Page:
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Attorney Brian H. Alligood provides top quality, aggressive legal representation to individuals and businesses throughout North Carolina. Mr. Alligood regularly represents parties in disputes arising from all aspects of the employer-employee relationship. Employment issues frequently litigated include claims of discriminatory hiring and employment practices, sexual harassment, retaliation and wrongful discharge, wage and hour violations, breach of contract and no-compete covenants, and employee benefits litigation. In addition to confronting claims of traditional employment discrimination, Mr. Alligood represents parties with respect to statutory rights and obligations imposed by the Americans with Disabilities Act and the Family Medical Leave Act.

Mr. Alligood regularly appears in all North Carolina state and federal courts and administrative agencies, including the Equal Employment Opportunity Commission (EEOC), the North Carolina Department of Labor, and the Office of Federal Contractor Compliance Programs (OFCCP).


Saturday, October 29, 2016

Wake County Jury Awards $3.75 Million to Whistleblower

Last month a Wake County jury awarded a large verdict of $3.75 million to a former State Highway Patrolman who proved that his termination from the force was in punishment or retaliation over whistleblower activity.  The plaintiff and former trooper, Reginald Newberne, alleged that he was fired after he had truthfully reported information about possible excess use of force by other officers in connection with a DWI stop.  After a week long trial, the jury agreed that Newberne was unlawfully terminated in retaliation for breaking a "code of silence" that prohibited officers from reporting misconduct by their peers.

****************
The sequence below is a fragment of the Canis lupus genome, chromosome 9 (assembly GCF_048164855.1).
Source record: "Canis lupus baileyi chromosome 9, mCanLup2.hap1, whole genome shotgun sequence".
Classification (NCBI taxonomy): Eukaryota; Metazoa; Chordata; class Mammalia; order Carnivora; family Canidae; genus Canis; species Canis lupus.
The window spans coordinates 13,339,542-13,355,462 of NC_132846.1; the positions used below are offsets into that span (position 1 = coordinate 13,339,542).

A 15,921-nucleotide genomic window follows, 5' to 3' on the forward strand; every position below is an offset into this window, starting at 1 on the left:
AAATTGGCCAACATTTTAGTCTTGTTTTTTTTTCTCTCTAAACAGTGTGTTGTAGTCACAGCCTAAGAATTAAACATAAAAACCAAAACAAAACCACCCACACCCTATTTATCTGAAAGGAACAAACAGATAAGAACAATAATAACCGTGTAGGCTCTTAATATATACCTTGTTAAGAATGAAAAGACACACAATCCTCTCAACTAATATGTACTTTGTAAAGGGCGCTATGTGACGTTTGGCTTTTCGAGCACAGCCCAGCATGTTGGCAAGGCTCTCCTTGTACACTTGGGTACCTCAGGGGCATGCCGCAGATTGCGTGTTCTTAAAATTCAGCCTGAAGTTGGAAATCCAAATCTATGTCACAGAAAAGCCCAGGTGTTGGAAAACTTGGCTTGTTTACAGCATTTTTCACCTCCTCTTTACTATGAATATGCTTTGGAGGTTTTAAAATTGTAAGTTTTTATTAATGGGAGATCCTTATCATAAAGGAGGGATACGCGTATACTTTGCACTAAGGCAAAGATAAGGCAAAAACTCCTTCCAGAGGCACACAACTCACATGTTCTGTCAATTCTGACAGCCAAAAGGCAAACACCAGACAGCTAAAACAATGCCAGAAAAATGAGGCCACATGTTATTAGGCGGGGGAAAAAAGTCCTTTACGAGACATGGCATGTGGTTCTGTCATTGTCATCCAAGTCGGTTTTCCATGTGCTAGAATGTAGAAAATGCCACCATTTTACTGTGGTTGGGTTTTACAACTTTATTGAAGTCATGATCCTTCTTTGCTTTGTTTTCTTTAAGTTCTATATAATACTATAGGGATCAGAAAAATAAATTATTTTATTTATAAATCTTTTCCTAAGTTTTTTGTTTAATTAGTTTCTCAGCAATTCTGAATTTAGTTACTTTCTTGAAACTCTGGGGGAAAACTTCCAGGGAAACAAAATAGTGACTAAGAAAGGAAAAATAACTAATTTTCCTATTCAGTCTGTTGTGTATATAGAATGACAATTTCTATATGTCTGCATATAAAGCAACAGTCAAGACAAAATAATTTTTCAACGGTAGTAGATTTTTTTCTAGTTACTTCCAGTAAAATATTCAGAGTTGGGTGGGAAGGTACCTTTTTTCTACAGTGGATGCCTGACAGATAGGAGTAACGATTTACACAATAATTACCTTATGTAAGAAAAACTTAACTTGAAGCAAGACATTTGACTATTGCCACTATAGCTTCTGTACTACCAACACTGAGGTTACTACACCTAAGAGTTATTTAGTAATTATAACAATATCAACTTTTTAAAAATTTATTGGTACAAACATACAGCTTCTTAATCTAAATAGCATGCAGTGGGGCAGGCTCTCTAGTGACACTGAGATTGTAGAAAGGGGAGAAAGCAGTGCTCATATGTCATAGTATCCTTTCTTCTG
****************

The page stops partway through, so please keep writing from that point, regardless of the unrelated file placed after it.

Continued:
The size of the verdict is a stark reminder of the dangerous nature of whistleblower or retaliation claims.  Juries are often times very troubled when it is proven that an employer punishes an employee for exposing its unlawful activity.  We often here the adage that "the cover-up is worse than the crime."  Whistleblower cases, such as this one, tend to similarly demonstrate the danger of an employer's decision to punish employees who attempt to disrupt a cover-up by reporting misconduct.

If you have questions about whistleblower protections, please see our previous discussion of recent whistleblower developments or feel free to call attorney Brian Alligood, an experienced North Carolina employment law attorney, at (336) 907-3902 for counsel.

2 comments:

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  2. I agree with you that this type termination i.e punishing employee without any reason is not a good practise and it is against law. Whistleblower law has saved many people from fraud.
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